So I’m going to keep trying to “count” on this strategy with my little guy, and we’ll see how it goes. As I said, it seems to be working so far, but if parenthood has taught me anything, it’s that things can shift unpredictably and instantly, so I’ll keep you posted!

KEEP CALM and COUNT TO THREE img

When the going gets tough, the tough need go-to cookie recipes

The past couple of months have been busy times of transition for both of us mamas here at Raise A Mother. Earlier this week, Lindsay shared her challenges in trying to find a work-life balance when both parents work. Meanwhile, almost immediately after returning from maternity leave, I have found myself working in the longest election campaign in Canadian history.

Like many people (and furry blue Sesame Street characters) I know, I find that times of stress bring on cravings for sweet treats. And while this is definitely not the healthiest coping mechanism in the world, it is certainly not the worst. I have accepted the fact that a little bit of cookie goes a long way in improving my mood. There’s also something about baking that makes me feel connected to my home and family.

As a fun post today, I thought I’d share a few of my go-to cookie recipes — ones I’ve made over and over. They are all easy, relatively fast, and always yield delicious results!

I’d love to have you share your go-to cookies too. With everything so busy, I think a virtual cookie swap is exactly what we need!

— Shannon

Peanut Butter Banana CookiesGo-To Healthy CookieGluten-Free Vegan Banana Peanut Butter Chocolate Chip Cookies by Two Peas & Their Pod

First of all, if you haven’t yet discovered Two Peas & Their Pod, let me be the person to introduce you. I’ve yet to find one of their recipes that wasn’t just flat out delicious, and the instructions are always solid.

These are probably my most-often made cookies. They are a great option for every day baking in general, but especially if you’re dealing with family or friends with dietary restrictions. You can make these slightly less healthy by adding extra chocolate chips, but they are plenty good without them as well.

Honourable Mention: Chocolate Raspberry Cookies from “Veganomicon” by Isa Chandra Moskowitz and Terry Hope Romero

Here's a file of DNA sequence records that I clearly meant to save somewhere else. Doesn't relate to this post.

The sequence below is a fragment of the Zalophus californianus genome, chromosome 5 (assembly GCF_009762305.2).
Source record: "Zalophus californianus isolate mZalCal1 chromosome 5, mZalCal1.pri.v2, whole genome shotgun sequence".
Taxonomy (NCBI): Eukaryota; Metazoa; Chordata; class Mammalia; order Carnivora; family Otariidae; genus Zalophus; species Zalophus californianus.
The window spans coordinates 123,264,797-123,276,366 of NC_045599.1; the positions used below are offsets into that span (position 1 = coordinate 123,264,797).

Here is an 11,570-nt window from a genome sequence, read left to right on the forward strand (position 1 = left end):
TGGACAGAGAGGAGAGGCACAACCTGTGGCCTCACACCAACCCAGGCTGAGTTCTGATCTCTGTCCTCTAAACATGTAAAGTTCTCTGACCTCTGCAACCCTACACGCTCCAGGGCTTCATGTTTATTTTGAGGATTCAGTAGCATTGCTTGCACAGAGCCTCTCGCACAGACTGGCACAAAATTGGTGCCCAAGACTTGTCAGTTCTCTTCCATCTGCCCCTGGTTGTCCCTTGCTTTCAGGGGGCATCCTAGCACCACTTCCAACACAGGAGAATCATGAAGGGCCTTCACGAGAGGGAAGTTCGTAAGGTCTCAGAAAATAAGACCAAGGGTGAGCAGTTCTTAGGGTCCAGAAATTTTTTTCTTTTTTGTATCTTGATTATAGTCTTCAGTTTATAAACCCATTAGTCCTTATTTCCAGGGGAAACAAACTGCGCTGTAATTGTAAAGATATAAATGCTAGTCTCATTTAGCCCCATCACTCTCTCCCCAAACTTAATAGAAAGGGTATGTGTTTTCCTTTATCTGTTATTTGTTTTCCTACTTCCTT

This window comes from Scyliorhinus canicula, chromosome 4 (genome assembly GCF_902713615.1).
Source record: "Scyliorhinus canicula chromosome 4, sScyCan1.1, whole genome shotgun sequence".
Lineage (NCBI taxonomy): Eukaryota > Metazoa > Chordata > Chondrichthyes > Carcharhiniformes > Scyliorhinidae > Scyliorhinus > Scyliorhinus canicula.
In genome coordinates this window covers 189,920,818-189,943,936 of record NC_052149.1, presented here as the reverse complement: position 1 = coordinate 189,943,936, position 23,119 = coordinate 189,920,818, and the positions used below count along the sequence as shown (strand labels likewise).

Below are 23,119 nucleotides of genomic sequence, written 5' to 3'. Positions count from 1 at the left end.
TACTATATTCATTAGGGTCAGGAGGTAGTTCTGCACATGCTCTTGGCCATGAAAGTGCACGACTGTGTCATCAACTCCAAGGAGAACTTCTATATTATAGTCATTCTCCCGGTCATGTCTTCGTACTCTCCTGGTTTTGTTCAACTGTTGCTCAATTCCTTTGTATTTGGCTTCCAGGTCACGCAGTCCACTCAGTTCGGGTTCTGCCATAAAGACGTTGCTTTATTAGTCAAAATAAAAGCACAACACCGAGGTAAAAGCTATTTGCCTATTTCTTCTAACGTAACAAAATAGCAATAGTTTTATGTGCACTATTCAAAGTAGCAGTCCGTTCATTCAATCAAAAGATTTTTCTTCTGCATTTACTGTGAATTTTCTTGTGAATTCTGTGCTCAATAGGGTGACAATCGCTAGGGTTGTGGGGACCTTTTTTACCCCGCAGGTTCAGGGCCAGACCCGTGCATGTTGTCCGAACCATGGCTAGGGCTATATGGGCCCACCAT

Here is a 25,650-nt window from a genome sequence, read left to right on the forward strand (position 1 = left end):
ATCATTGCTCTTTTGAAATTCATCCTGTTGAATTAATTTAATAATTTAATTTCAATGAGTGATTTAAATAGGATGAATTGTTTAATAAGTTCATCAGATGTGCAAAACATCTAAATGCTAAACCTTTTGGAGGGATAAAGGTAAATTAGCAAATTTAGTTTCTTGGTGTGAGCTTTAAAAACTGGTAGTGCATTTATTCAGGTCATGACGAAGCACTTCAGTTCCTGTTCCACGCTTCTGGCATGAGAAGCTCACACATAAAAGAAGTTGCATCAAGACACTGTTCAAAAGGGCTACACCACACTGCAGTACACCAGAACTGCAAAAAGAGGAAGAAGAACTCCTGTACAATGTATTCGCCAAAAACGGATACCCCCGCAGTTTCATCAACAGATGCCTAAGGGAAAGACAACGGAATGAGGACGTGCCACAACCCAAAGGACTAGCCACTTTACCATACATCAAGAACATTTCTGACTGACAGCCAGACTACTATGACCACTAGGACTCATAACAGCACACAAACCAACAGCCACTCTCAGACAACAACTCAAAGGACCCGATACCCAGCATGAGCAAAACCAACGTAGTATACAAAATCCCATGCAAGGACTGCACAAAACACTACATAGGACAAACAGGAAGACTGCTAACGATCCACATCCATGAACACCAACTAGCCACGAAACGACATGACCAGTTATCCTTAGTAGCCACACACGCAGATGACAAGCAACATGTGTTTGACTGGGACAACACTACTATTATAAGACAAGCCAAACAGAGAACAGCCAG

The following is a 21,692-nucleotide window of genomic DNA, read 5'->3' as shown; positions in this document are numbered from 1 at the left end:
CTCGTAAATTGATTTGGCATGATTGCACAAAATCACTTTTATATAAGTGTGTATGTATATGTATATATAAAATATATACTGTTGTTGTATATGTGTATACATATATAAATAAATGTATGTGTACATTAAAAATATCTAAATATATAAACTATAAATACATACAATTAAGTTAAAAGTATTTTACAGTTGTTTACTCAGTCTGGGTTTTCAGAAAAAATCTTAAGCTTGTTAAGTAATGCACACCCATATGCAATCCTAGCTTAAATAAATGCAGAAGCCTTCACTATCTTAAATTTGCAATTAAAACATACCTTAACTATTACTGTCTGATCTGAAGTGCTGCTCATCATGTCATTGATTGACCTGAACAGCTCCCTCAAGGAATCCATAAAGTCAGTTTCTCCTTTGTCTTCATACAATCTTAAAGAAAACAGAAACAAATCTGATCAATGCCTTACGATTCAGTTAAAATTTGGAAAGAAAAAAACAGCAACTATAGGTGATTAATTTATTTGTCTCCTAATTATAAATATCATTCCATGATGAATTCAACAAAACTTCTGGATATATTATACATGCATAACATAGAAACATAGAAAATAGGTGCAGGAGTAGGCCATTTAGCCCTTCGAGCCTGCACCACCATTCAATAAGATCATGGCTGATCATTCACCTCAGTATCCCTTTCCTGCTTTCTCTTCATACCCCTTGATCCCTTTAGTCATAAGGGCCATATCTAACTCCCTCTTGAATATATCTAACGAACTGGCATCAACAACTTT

Coconut oil chocolate cookieGo-To Chocolate Chip Cookie: Coconut Oil Chocolate Chip Cookies by Gimme Some Oven

My ideal chocolate chip cookie is soft and chewy, and that’s exactly what this recipe delivers. My husband is not a big sweets guy, but these disappear super quickly in our house. The recipe takes slightly longer than some because you have to chill the dough (the same is true of the Honourable Mention recipe), but it turns out that this makes all the difference. I haven’t tried it yet, but I suspect these would make fantastic ice cream sandwiches.

Honourable Mention: Chocolate Chip Cookies from “Cooking With Mickey, Vol. 2”

peanut butter cookieGo-To Peanut Butter Cookie: Old-Fashioned Chewy Peanut Butter Cookies by Une Gamine Dans La Cuisine

These are the peanut butter cookies that look and taste just like the ones you remember from childhood. I made them without espresso, and with milk instead of cream, and they were still delectable.

Caramel cookieGo-To Showstopper Cookie: Chocolate Caramel Cookies with Sea Salt by Two Peas & Their Pod

And we’re back to Maria and Josh at Two Peas. It may seem unfair to include two cookie recipes from the same source, but here’s the thing: these are just incredible. For the past five years, I have hosted a Christmas-time cookie swap with my girlfriends. I made these cookies the second year, and they are still the ones my family talks about. A quick note: the first time I made them, I couldn’t find caramels, so I used squares from a Caramilk bar instead, and they worked just as well.

Alternate Lullabies?

For a fun post today, thought I’d offer a list of some songs I like to sing to my wee guy; I wanted to expand our repertoire beyond rock-a-bye-baby and you-are-my-sunshine pretty quickly. Some of these I just love for the melody that lulls him to a drowsy state, and others because the words of certain love songs almost seem like they should  have been written about the love of a parent for their child, rather than romantic love.

(Please note songs are listed in no particular order with the source of the version I have in my head when I sing them, not necessarily by the original artist or songwriter.)

“At Last,” Etta James
“The Book of Love,” Magnetic Fields
“The Nearness of You,” Norah Jones
“To Meet You,” Teitur
“At Last I See the Light,” from the movie Tangled
“Asleep at Last,” the Wailin’ Jennys
“Absence of Fear,” Jewel
“Love,” from the movie Robin Hood (Disney)
“Feelin’ Good,” Michael Buble

I’d love more suggestions for tunes I could add to the mental library, so let me know what you sing to your wee one in the comments!

~ Lindsay